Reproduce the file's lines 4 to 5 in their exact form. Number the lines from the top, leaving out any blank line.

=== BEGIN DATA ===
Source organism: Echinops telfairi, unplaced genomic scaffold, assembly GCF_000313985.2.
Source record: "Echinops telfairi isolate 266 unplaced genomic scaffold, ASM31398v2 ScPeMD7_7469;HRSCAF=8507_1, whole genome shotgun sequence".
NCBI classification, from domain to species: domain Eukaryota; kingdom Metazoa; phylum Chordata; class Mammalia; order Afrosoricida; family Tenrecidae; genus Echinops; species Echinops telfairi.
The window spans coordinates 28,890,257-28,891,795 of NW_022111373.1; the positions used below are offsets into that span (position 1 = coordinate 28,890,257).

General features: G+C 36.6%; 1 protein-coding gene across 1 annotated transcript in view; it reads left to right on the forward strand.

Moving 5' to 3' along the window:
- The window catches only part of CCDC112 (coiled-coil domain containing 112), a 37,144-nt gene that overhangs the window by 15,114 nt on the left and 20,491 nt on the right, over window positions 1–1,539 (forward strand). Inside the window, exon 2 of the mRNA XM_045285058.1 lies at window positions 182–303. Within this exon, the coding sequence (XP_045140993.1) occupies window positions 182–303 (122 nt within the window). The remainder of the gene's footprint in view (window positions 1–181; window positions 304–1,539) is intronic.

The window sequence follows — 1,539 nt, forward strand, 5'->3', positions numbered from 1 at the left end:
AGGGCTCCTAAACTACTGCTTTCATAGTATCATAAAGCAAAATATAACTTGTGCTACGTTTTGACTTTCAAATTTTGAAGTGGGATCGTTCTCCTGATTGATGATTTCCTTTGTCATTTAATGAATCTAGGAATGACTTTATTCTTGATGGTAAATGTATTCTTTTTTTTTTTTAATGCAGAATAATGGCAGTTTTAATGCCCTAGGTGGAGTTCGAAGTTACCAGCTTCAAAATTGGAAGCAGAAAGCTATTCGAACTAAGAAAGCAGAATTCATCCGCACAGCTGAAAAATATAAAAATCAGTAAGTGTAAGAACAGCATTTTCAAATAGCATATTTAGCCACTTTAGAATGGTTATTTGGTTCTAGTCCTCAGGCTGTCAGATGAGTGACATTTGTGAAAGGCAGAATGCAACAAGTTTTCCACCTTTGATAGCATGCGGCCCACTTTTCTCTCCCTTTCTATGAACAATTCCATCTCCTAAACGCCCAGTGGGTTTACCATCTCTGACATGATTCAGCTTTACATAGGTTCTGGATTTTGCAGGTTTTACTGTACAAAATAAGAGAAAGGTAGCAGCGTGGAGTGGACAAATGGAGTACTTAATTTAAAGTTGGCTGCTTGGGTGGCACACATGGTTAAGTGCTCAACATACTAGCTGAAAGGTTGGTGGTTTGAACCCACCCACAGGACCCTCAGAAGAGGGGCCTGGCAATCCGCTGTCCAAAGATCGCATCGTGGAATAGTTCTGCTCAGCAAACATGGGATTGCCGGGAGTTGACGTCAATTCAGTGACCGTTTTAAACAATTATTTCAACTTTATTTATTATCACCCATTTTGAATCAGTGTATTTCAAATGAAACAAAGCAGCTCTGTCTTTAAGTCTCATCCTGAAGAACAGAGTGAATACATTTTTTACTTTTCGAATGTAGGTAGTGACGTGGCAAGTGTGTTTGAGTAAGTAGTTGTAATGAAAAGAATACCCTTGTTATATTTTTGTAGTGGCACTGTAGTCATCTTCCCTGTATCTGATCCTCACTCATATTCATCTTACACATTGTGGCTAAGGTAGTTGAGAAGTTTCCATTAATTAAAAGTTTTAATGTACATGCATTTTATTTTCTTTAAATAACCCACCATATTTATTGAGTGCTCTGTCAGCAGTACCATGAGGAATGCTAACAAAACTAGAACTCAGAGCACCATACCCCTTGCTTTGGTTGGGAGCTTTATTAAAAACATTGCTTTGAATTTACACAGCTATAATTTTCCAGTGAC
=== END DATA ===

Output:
The window spans coordinates 28,890,257-28,891,795 of NW_022111373.1; the positions used below are offsets into that span (position 1 = coordinate 28,890,257).

General features: G+C 36.6%; 1 protein-coding gene across 1 annotated transcript in view; it reads left to right on the forward strand.